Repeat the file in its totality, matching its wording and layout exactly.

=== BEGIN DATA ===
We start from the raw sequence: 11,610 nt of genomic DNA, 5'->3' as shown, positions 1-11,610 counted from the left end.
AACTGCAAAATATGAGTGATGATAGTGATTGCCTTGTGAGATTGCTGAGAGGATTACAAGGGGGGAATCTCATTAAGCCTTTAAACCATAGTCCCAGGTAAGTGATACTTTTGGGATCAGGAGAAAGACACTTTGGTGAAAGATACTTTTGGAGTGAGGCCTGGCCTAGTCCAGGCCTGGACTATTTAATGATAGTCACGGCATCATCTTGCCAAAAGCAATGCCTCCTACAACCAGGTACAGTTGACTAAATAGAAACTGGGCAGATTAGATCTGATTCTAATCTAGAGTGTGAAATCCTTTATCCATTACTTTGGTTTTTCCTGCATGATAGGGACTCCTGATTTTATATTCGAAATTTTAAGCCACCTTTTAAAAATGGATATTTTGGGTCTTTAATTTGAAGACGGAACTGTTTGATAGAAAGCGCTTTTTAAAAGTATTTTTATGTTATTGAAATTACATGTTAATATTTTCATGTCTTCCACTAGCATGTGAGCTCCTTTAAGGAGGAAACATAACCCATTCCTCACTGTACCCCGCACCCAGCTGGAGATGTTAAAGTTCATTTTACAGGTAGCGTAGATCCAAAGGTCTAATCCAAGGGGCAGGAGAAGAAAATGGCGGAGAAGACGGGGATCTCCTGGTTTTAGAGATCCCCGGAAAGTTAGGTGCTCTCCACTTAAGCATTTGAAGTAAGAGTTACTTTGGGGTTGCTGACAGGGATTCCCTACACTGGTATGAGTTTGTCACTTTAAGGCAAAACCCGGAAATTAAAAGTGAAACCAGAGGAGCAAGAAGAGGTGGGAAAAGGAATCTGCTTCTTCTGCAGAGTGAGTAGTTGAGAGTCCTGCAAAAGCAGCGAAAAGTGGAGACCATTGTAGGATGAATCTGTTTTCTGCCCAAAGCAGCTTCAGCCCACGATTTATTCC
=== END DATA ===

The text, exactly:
We start from the raw sequence: 11,610 nt of genomic DNA, 5'->3' as shown, positions 1-11,610 counted from the left end.
AACTGCAAAATATGAGTGATGATAGTGATTGCCTTGTGAGATTGCTGAGAGGATTACAAGGGGGGAATCTCATTAAGCCTTTAAACCATAGTCCCAGGTAAGTGATACTTTTGGGATCAGGAGAAAGACACTTTGGTGAAAGATACTTTTGGAGTGAGGCCTGGCCTAGTCCAGGCCTGGACTATTTAATGATAGTCACGGCATCATCTTGCCAAAAGCAATGCCTCCTACAACCAGGTACAGTTGACTAAATAGAAACTGGGCAGATTAGATCTGATTCTAATCTAGAGTGTGAAATCCTTTATCCATTACTTTGGTTTTTCCTGCATGATAGGGACTCCTGATTTTATATTCGAAATTTTAAGCCACCTTTTAAAAATGGATATTTTGGGTCTTTAATTTGAAGACGGAACTGTTTGATAGAAAGCGCTTTTTAAAAGTATTTTTATGTTATTGAAATTACATGTTAATATTTTCATGTCTTCCACTAGCATGTGAGCTCCTTTAAGGAGGAAACATAACCCATTCCTCACTGTACCCCGCACCCAGCTGGAGATGTTAAAGTTCATTTTACAGGTAGCGTAGATCCAAAGGTCTAATCCAAGGGGCAGGAGAAGAAAATGGCGGAGAAGACGGGGATCTCCTGGTTTTAGAGATCCCCGGAAAGTTAGGTGCTCTCCACTTAAGCATTTGAAGTAAGAGTTACTTTGGGGTTGCTGACAGGGATTCCCTACACTGGTATGAGTTTGTCACTTTAAGGCAAAACCCGGAAATTAAAAGTGAAACCAGAGGAGCAAGAAGAGGTGGGAAAAGGAATCTGCTTCTTCTGCAGAGTGAGTAGTTGAGAGTCCTGCAAAAGCAGCGAAAAGTGGAGACCATTGTAGGATGAATCTGTTTTCTGCCCAAAGCAGCTTCAGCCCACGATTTATTCC